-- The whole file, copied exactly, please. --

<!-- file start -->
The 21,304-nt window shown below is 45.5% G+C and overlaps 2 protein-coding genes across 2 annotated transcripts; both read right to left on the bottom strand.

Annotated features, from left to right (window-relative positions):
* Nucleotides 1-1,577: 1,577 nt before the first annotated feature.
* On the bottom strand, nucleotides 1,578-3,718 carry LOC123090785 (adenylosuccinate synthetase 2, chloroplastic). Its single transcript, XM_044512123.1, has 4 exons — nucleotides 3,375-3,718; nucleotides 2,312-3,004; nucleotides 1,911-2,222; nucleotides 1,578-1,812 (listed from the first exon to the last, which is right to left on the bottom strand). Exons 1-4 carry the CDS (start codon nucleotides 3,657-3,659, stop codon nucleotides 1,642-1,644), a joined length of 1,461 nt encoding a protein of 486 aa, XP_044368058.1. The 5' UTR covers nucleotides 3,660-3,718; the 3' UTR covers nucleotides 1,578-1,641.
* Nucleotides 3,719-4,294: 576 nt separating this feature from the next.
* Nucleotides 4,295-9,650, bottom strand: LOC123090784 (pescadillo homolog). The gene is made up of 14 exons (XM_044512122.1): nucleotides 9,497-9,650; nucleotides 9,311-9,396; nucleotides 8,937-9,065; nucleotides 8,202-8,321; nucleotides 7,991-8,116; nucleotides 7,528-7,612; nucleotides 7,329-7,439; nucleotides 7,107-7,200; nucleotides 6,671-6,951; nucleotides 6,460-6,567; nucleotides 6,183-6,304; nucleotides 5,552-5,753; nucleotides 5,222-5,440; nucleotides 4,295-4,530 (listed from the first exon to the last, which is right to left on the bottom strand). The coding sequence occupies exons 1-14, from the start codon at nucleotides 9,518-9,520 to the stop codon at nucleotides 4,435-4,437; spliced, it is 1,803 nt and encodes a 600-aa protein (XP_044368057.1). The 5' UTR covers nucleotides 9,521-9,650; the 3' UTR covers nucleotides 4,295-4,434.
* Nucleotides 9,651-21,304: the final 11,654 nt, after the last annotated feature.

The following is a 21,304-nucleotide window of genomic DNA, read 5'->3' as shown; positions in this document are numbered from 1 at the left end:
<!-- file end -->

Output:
The 21,304-nt window shown below is 45.5% G+C and overlaps 2 protein-coding genes across 2 annotated transcripts; both read right to left on the bottom strand.

Annotated features, from left to right (window-relative positions):
* Nucleotides 1-1,577: 1,577 nt before the first annotated feature.
* On the bottom strand, nucleotides 1,578-3,718 carry LOC123090785 (adenylosuccinate synthetase 2, chloroplastic). Its single transcript, XM_044512123.1, has 4 exons — nucleotides 3,375-3,718; nucleotides 2,312-3,004; nucleotides 1,911-2,222; nucleotides 1,578-1,812 (listed from the first exon to the last, which is right to left on the bottom strand). Exons 1-4 carry the CDS (start codon nucleotides 3,657-3,659, stop codon nucleotides 1,642-1,644), a joined length of 1,461 nt encoding a protein of 486 aa, XP_044368058.1. The 5' UTR covers nucleotides 3,660-3,718; the 3' UTR covers nucleotides 1,578-1,641.
* Nucleotides 3,719-4,294: 576 nt separating this feature from the next.
* Nucleotides 4,295-9,650, bottom strand: LOC123090784 (pescadillo homolog). The gene is made up of 14 exons (XM_044512122.1): nucleotides 9,497-9,650; nucleotides 9,311-9,396; nucleotides 8,937-9,065; nucleotides 8,202-8,321; nucleotides 7,991-8,116; nucleotides 7,528-7,612; nucleotides 7,329-7,439; nucleotides 7,107-7,200; nucleotides 6,671-6,951; nucleotides 6,460-6,567; nucleotides 6,183-6,304; nucleotides 5,552-5,753; nucleotides 5,222-5,440; nucleotides 4,295-4,530 (listed from the first exon to the last, which is right to left on the bottom strand). The coding sequence occupies exons 1-14, from the start codon at nucleotides 9,518-9,520 to the stop codon at nucleotides 4,435-4,437; spliced, it is 1,803 nt and encodes a 600-aa protein (XP_044368057.1). The 5' UTR covers nucleotides 9,521-9,650; the 3' UTR covers nucleotides 4,295-4,434.
* Nucleotides 9,651-21,304: the final 11,654 nt, after the last annotated feature.

The following is a 21,304-nucleotide window of genomic DNA, read 5'->3' as shown; positions in this document are numbered from 1 at the left end: